Some optimists feel that the focus on Erdoğan’s possible actions is no longer warranted. It’s where the country is heading as a whole that they’re excited about, and what they would rather talk about. Most pessimistic positions also imply that Turkey has a “right-wing majority,” implicitly accepting Erdoğan’s version of what the country is (why many in İYİ are undercover pessimists). Many optimist will argue that this is a myth, and that inspiring leadership can yield a more democratic and left-leaning state and society.
Much of the pessimism abroad comes from the English-language writing on Turkish current affairs in the 2010s, when the liberal world fell out of love with Erdoğan, and started thinking about a new narrative. I started writing in the mid-to-late 2010s, and focused on the nature of Erdoğan’s politics, his imperial ambitions, the reasons for Turkey’s falling out with the Western world. I was part of a group of writers who basically wrote a corrective of the optimistic, liberal interpretation of the 2000s. We spent a lot of time explaining to people why this government wouldn’t do another “Kurdish opening” or a lasting rapprochement with its Western allies. As such, I’ve been a reliable supplier of pessimistic takes. I’m fully behind all of that analysis.
I’ve been wondering though, whether that kind of a focus on a political movement that makes up half of the country is warranted. I’m still fascinated by the right, and will keep writing about them for a long time, but am also dipping my toes into other waters. I started writing more explicitly in these pages about standup comedy, the regression of the Erdoğan regime, or NYE celebrations. I will develop that vein of my writing in the months and years ahead.
I do think that Turkey is undergoing a deep political shift. “People are waiting for this election the way a mother waits for her son to return from military service” said a friend of mine recently, and I think he’s right. There’s hope and trepidation awaiting the return of something long lost.
Canan Kaftancıoğlu, the CHP Istanbul president and the person behind İmamoğlu’s 2019 campaign, tweeted Kılıçdaroğlu’s Konya visit on Tuesday:
I don’t like to say assertive words, but don’t hesitate to act assertively.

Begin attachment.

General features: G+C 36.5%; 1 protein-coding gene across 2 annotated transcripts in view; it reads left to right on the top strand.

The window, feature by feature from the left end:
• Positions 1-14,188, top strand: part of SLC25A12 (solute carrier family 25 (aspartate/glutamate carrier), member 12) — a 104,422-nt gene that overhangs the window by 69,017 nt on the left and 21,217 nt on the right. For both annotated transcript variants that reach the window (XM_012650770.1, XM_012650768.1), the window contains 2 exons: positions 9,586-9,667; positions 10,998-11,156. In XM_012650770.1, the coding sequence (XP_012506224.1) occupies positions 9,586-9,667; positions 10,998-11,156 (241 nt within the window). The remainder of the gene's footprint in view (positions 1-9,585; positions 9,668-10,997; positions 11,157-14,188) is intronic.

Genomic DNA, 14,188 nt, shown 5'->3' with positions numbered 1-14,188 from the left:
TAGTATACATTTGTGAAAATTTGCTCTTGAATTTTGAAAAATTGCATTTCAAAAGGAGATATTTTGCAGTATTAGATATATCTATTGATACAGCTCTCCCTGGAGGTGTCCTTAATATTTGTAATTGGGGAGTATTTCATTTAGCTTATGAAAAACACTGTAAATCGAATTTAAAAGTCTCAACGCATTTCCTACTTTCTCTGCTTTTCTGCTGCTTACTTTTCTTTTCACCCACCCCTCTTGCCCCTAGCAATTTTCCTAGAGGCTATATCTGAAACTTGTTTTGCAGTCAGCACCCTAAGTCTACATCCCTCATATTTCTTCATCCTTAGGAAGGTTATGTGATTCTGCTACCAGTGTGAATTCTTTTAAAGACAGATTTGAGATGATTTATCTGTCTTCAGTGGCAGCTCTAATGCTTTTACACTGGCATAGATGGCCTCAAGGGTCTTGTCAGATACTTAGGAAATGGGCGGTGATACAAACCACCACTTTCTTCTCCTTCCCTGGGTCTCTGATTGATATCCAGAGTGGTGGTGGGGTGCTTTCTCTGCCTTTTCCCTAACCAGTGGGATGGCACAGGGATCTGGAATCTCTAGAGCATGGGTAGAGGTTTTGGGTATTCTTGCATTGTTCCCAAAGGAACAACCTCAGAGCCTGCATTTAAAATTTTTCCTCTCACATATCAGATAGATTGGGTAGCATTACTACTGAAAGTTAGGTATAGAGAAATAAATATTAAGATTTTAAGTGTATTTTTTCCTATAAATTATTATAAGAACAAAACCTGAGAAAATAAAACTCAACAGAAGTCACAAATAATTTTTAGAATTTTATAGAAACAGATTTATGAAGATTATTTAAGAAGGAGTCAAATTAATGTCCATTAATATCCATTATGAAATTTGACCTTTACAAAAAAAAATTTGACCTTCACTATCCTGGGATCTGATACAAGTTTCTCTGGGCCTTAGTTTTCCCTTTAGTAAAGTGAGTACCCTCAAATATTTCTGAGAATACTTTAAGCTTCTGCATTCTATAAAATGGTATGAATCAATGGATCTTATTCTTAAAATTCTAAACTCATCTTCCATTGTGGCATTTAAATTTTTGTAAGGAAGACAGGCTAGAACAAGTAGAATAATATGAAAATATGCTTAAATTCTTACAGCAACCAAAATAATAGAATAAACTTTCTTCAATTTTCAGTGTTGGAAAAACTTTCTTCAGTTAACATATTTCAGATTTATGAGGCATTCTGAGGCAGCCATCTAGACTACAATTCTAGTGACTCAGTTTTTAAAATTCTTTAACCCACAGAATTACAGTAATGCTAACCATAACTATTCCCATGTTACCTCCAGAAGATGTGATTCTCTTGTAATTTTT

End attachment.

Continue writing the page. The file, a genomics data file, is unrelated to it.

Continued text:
With this in mind, rather than make a claim, I’d like to make a realistic observation.
The election could end in the first round, and you’ll see that it will.
Whatever the evil in power does, it cannot change this outcome, it will not be able to change it.
Because the majority of the population wants this and the outcome won’t change no matter what anyone says.
We believe, so all we have to do is to put in the work.
That’s definitive. You can quote me on that :)
Kaftancıoğlu is a serious political strategist and has been canvassing across the country for years now. When she says something like this, I take it seriously. (She could have used some copy editing, but hey, it’s a tweet chain.)
The tweets made me think of another political strategist. There’s a Steven Bannon interview from 2019 when he’s talking about the Trump campaign right after the Access Holywood scandal. Basically, one month before the 2016 presidential election, a tape emerged in which Donald Trump bragged about sexually assaulting women on a regular basis because “when you’re a star, they let you do it.”
It blew up into a potentially candidacy-killing scandal, and the senior campaign staff apparently got together to assess his chances of survival. Here’s Bannon describing the scene:
Trump’s going around and saying, “Give me your percentage and what do I do,” and they’re all like, you know, 0%, 20% […] He comes to me and says, “What do you think?” I said, “100%.” He goes, “100% what?” I said: “100%, you’ve got this. It’s a metaphysical certitude lock.” He goes, “Knock off with the 100%.” He goes, “I’ve got to hear your real number.” I go, “It’s 100%.” He goes—I said: “Listen, they don’t care. This is locker room talk. They don’t care about vulgarity or anything like that. They care about—they care about they’re losing their jobs; they’re losing their country.
If you’re anything like me, you’ll find the Kaftancıoğlu-Bannon comparison off putting, but hold your nose for a second. Both are very talented, high-level political strategists, and both refuse to play the probabilities game. They claim to have transcended the tension between optimism and pessimism. They have already won by virtue of their positioning. Now they need only collect their prize.
None of that will help my banker friend in London of course. He is in the business of betting on the outcome, he has to see the election as a contest.
For the rest of us, elections need not be binary affairs. They are collective experiences through which society articulates its political vision. I think what Kaftancıoğlu and others hear in that articulation is that the country has outgrown Erdoğan. How do you not feel good about that?